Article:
Autumn in the Fôret de Bercé, La Sarthe, France
ailsa mcWhinnie, features editor
Fujifilm X-T3, 50mm, 1/1300sec at f/2, ISO 3200 I first visited this forest when I was 10 years old. Mainly sessile oak, its knot-free trees were the wood of choice for building French naval ships. They are now used mainly to make casks.
For me, its history is more personal. Over the past 38 years, I have walked among its bare-twigged trees in winter, as buds begin to form in spring, when the greenery of summer almost threatens to suffocate, and through ankle- deep golden leaves in autumn. My visits became more frequent after my parents made a permanent move to a nearby village, and after my father’s death, the oaks, pines and birches were steadfast when I felt anything but. More recently, they have provided a refuge from the anxieties that are an inevitable reaction to dealing with a lone aging parent. It is impossible to walk among them and feel anything other than complete calm.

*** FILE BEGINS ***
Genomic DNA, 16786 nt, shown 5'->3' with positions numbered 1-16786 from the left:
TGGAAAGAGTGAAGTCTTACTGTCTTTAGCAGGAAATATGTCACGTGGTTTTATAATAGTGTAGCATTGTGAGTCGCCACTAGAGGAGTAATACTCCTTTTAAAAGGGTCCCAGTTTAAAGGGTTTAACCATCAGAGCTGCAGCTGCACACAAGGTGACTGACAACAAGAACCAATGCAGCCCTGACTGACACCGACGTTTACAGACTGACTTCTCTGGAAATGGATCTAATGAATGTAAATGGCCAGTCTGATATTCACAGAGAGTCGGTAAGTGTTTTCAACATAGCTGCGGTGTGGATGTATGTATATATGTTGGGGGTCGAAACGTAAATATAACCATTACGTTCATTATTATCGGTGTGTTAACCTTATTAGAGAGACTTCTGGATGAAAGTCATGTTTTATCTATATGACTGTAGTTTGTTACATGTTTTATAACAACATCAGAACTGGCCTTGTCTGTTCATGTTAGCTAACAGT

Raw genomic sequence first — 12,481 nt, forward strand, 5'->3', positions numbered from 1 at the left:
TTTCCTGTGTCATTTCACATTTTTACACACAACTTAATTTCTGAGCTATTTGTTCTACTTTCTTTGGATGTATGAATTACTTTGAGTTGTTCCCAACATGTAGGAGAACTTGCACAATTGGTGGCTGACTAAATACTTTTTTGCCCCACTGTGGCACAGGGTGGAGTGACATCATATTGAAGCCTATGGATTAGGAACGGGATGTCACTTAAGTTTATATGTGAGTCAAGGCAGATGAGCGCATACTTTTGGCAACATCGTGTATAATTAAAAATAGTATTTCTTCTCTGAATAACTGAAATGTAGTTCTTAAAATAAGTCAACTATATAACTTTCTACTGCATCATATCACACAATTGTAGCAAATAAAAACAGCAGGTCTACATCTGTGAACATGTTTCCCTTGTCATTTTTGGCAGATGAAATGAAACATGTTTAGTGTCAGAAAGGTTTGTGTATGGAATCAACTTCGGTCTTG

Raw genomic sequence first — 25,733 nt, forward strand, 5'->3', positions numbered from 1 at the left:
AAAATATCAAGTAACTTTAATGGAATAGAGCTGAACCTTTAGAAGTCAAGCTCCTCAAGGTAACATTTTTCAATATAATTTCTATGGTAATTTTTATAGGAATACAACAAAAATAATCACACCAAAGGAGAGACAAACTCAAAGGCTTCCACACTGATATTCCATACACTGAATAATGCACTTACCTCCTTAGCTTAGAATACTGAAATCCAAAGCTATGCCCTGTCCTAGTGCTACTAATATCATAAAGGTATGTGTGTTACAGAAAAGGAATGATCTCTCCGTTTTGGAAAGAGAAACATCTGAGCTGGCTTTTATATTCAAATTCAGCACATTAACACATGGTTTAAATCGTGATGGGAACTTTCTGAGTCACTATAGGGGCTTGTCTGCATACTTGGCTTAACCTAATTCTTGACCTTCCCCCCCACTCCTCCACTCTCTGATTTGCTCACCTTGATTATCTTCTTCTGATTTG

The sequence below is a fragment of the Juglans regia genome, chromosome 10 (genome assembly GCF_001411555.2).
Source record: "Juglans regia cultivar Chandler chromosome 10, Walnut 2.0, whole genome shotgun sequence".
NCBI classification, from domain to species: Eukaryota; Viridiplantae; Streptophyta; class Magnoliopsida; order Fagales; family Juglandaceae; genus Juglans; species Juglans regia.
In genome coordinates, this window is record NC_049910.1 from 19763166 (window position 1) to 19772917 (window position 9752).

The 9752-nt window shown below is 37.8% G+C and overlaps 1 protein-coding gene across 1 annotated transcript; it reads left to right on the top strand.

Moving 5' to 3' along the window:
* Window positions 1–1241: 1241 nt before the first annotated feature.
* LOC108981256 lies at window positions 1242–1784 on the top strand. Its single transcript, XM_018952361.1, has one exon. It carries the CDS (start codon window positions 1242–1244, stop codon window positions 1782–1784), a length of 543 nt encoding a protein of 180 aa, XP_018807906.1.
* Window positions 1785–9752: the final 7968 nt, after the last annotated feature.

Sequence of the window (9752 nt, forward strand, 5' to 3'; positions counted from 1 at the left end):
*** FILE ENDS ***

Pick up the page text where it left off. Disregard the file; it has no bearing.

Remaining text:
One morning in November this year, while visiting my mother, I woke up to a thick fog. There was only one place I wanted to go, taking my recently purchased Fujifilm X-T3 with me. I criss- crossed through the forest for a couple of hours, desperately trying not to simply fire off shots in every direction. I chose this image because it encapsulates the stillness and silence of a place that has been so important to me. I’d never seen it looking so stunning.
By the time you read this, my mother will have moved back to the south of England. I don’t know when or if I’ll return to the forest again. I will miss it.